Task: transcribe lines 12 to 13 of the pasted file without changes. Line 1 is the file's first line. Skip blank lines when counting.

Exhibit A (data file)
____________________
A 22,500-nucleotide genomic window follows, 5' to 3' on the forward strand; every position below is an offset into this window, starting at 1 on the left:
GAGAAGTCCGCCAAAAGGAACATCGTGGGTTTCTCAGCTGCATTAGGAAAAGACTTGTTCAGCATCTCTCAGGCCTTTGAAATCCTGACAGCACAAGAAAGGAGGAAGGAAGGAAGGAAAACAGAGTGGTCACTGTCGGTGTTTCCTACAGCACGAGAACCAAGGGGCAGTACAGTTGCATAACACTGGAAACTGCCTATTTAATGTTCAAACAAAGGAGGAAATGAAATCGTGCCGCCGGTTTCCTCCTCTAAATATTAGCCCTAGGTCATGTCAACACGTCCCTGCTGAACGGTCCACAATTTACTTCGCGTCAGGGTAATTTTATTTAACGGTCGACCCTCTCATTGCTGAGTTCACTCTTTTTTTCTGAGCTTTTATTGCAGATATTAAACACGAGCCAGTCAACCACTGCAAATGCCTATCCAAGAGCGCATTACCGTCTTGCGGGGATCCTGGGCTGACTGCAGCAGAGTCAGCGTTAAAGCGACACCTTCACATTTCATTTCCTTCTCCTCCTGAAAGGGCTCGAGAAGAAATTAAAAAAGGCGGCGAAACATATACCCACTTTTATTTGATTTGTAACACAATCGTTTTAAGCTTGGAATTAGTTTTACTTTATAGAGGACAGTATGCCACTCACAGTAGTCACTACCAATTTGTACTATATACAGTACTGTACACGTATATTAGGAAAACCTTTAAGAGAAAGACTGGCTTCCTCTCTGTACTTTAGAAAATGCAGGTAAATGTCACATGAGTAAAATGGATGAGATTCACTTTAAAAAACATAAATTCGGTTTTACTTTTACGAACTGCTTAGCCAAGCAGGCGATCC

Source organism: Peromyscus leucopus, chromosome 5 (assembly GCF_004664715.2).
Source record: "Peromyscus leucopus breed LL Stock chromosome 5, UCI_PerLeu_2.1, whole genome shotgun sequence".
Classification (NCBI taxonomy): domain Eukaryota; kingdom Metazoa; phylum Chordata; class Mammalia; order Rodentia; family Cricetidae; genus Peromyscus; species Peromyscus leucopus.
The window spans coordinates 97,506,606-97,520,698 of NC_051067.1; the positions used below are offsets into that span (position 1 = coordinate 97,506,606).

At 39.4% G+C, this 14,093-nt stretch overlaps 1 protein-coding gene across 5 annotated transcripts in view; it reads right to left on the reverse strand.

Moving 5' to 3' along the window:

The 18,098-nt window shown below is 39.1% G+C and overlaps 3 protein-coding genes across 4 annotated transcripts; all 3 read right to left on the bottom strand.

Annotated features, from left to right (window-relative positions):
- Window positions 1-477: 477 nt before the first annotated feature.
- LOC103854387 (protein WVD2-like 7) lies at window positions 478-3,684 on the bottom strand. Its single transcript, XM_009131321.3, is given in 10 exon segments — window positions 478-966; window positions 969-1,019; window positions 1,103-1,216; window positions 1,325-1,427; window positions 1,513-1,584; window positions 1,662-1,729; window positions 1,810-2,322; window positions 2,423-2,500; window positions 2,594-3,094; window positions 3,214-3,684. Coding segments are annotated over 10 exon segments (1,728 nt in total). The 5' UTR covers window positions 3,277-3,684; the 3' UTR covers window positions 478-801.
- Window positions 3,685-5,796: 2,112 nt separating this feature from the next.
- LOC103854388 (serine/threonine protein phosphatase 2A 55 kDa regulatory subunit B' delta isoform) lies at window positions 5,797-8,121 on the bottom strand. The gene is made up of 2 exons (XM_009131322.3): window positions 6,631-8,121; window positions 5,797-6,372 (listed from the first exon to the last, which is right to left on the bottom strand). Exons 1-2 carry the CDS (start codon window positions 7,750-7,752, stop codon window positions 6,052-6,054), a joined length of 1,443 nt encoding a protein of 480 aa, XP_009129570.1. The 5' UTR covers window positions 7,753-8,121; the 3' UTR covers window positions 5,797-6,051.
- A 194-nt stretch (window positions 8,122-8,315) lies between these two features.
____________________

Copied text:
- LOC103854387 (protein WVD2-like 7) lies at window positions 478-3,684 on the bottom strand. Its single transcript, XM_009131321.3, is given in 10 exon segments — window positions 478-966; window positions 969-1,019; window positions 1,103-1,216; window positions 1,325-1,427; window positions 1,513-1,584; window positions 1,662-1,729; window positions 1,810-2,322; window positions 2,423-2,500; window positions 2,594-3,094; window positions 3,214-3,684. Coding segments are annotated over 10 exon segments (1,728 nt in total). The 5' UTR covers window positions 3,277-3,684; the 3' UTR covers window positions 478-801.
- Window positions 3,685-5,796: 2,112 nt separating this feature from the next.